The two eras that are most recognised as ‘golden ages’ in Irish history are the early medieval period, when Irish monasteries kept the flame of civilization alive through Europe’s Dark Ages, and the Gaelic Revival of the late nineteenth and early twentieth centuries, when the Irish people were seized with a collective enthusiasm for their native traditions, along with an intense determination to rediscover and revive them. This Gaelic Revival, which threw up such an astonishing effusion of literary and artistic talent, and which transformed Irish society so profoundly, was also deeply indebted to the Irish Catholic Church. 

A book in which this debt is laid bare is Catholic Churchmen and the Celtic Revival in Ireland 1848-1916 by Kevin Collins (Four Courts Press, 2002). Collins’s thesis is a blunt one: “There never would have been a Celtic Revival in Ireland, of the kind there in fact was, without the agency of Roman Catholic ecclesiastics.”

As Collins explains: “Both the Society for the Preservation of the Irish Language and the Gaelic Union, founded in 1876 and 1888 respectively, owed their existences to the efforts of Canon Ulick Bourke. Priests created two new literatures; Peter O’Leary (1839-1920) was responsible for initiating a modern literature in Irish [with his novel Séadna]; two priests, Patrick Sheehan (1852) and Canon Joseph Guinan (1863-1932), along with a former priest, Gerald O’Donovan (1871-1942), were responsible for creating a new literature in English. It was aimed specifically at Catholics and was intended to give them a literature of its own. Moreover it was the truly popular literature of its time, far more influential on the Irish public than the now better-known work of Yeats and his fellow Anglo-Irish writers.”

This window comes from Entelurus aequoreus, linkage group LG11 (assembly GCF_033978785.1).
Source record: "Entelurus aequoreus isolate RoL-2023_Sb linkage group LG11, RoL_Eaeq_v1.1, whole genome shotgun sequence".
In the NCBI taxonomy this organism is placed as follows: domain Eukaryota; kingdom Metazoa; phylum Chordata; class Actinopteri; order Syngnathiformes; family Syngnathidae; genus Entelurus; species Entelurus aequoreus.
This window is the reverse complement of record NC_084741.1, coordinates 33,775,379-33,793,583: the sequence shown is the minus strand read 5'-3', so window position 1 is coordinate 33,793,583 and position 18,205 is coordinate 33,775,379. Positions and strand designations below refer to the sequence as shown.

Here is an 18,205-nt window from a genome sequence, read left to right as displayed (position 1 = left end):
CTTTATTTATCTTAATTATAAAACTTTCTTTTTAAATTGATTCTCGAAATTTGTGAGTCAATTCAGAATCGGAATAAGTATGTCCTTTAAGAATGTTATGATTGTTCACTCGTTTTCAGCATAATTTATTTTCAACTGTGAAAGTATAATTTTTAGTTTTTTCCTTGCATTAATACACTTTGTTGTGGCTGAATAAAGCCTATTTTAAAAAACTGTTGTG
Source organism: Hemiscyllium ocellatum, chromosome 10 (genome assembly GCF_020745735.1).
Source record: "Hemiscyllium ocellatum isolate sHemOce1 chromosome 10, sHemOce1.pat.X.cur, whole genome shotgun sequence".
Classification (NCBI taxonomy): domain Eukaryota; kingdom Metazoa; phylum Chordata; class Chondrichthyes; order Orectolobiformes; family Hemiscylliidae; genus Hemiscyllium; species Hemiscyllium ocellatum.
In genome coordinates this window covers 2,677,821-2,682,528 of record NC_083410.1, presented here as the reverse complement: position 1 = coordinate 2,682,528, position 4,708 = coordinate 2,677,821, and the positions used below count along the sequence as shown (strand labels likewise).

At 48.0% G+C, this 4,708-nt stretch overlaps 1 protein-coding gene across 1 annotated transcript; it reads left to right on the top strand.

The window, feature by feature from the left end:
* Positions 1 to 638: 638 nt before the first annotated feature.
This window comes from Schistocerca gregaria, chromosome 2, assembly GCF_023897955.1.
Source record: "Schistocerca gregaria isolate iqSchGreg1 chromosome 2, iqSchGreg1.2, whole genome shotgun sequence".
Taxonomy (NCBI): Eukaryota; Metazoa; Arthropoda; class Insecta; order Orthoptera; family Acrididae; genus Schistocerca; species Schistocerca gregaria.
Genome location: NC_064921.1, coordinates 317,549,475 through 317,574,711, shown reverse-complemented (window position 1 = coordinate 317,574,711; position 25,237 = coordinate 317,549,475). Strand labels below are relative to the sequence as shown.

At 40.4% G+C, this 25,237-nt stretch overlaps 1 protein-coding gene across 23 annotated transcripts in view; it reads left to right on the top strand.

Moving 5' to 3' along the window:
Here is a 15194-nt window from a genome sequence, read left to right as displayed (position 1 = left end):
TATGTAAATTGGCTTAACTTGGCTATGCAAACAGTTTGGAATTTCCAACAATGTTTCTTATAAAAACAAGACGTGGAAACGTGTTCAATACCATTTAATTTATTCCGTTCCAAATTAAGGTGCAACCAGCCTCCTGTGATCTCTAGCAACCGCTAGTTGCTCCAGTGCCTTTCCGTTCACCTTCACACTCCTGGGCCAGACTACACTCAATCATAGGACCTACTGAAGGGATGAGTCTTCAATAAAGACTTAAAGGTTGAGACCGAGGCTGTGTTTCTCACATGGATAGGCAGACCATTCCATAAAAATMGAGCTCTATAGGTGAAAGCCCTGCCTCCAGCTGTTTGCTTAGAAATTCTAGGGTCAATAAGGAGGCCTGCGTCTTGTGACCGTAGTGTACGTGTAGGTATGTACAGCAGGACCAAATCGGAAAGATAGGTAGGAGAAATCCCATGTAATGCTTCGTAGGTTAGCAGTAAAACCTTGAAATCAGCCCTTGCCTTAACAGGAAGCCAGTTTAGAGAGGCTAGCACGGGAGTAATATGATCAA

Nor is this all. As Collins continues: “The Gaelic Athletic Association was founded in 1884. Crucial to the success of the organisation was the support given to it by Archbishop Thomas Croke of Cashel. Priests were also essential to its success at parish level…The Gaelic League, too, founded in 1893, was brought into being through the efforts of a priest, Fr. Eugene O’Growney. This was also a period of educational reform, which saw the establishment of the Christian Brothers as a major influence in the nation’s schools. Their emphasis on Irish history and the Irish language shaped the world-view of important sections of the public….Taken together, [these developments] represented a cultural revolution which paved the way for the political revolution that created an Irish state.”